Doing the work and waiting and waiting (AND WAITING) to get paid is probably the #1 source of stress for solopreneurs. Instead of being ahead financially like you anticipated when you landed the contract, you sink deeper into debt, forced to pay your corporate accounts payable out of your personal line-of-credit, wondering how much longer you can wait for accounting to get around to your invoice.
The conundrum is how to collect your money without resorting to threats or sending it off to a collection agency. It is especially problematic if the bad debt is from a client that you hope to work with again. Too much pushiness and you risk damaging the relationship; not enough and your invoice continues to languish at the bottom of the priority pile.
How to Collect Bad Debt Without Resorting to Sending Nasty Grams
#1: Start With Clear Expectations — Discuss your payment terms upfront when you first negotiate the contract. It’s okay to let them know that you are a small business and that long payment terms hurt you financially. Big companies forget individual families and mortgages rely on that invoice they stamp for payment next month.
#2: Ask for a Deposit — Make it your corporate policy to require a deposit for projects over a dollar value or when the total amount owing exceeds a certain amount. It’s standard practice for companies to cap the credit made available to their clients based on the financial resources of that client.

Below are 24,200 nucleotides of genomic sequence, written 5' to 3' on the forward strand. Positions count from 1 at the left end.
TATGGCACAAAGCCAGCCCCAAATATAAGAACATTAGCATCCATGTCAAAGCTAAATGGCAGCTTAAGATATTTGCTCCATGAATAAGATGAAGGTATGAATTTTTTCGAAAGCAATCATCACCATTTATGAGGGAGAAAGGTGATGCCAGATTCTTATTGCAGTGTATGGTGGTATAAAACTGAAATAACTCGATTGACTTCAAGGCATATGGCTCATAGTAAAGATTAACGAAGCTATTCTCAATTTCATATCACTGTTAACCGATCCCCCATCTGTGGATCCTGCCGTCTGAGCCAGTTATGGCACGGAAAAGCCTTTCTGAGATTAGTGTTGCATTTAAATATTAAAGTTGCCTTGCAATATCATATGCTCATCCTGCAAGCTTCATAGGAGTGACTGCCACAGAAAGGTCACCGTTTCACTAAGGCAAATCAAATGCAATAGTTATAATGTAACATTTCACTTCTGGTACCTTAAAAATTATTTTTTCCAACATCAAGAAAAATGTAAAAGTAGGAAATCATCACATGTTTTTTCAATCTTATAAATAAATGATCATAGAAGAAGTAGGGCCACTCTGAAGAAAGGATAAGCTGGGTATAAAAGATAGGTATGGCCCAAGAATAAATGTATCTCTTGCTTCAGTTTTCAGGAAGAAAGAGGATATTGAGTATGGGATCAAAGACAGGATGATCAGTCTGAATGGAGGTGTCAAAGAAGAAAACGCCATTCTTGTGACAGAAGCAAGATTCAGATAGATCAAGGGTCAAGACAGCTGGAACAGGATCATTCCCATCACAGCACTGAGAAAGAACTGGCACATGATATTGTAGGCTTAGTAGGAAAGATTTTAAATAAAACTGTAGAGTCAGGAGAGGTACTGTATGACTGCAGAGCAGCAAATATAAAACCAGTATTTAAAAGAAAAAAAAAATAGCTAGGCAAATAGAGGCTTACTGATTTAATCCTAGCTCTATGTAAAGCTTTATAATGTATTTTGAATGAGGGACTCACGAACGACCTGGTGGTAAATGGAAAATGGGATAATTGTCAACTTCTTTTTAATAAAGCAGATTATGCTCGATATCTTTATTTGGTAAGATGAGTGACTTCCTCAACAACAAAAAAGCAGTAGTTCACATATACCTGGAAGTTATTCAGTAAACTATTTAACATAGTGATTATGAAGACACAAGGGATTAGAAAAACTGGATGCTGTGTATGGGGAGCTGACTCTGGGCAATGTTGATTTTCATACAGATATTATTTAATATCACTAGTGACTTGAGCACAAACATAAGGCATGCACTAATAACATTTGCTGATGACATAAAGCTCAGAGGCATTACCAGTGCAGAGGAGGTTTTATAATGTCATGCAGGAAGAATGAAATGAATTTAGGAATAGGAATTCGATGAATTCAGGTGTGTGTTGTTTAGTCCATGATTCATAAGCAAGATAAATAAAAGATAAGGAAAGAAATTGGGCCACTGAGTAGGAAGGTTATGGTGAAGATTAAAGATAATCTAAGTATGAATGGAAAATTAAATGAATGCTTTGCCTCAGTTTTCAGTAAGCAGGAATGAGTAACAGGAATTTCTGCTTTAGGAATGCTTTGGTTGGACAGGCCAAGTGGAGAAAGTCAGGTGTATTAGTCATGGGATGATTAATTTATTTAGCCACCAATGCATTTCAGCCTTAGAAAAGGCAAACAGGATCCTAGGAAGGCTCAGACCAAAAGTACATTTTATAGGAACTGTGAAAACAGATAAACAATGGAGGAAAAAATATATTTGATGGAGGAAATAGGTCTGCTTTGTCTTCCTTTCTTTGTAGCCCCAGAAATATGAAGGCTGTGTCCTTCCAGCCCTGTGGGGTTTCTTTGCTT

#3: Send Your Invoice Promptly — Never wait to send an invoice! As soon as the work has been completed and approved by your client, send them an invoice thanking them for the work. This increases your chances of being paid promptly as they likely have budgeted for it. Wait too long and somehow that money magically disappears.
#4: Schedule Regular Reminders — Have your accounting system set up to send out regular statements so you stay top of mind. This also eliminates that possible excuse of “I never received your invoice”. If they indeed missed it on the first go-round, chances are they won’t when they receive your statement 30 days later and because it’s sent automatically, it is perceived differently than a nagging call or email from you.
#5: Watch for Warning Signs — Pay attention to warning signs that your client is in financial trouble. Unfortunately, it isn’t always easy to spot, but trust your instincts if you sense something is wrong and take action to have them clear up the outstanding balance.
#6: Incentivize Early Payment — Instead of punishing late payment with interest and late penalties, offer clients who pay promptly an early payment discount. If you are concerned about this discount impacting your bottom-line, work it into your pricing structure so you are in essence including the late payment penalty in the regular price and rebate it when they pay on time.
#7: Offer Multiple Payment Methods — Make it easy for people to pay you by accepting different types of payments, including credit cards, PayPal and e-transfers. If your invoice or overdue payment reminder includes an easy way to pay using a credit card or a PayPal account, chances are higher that it will be paid promptly.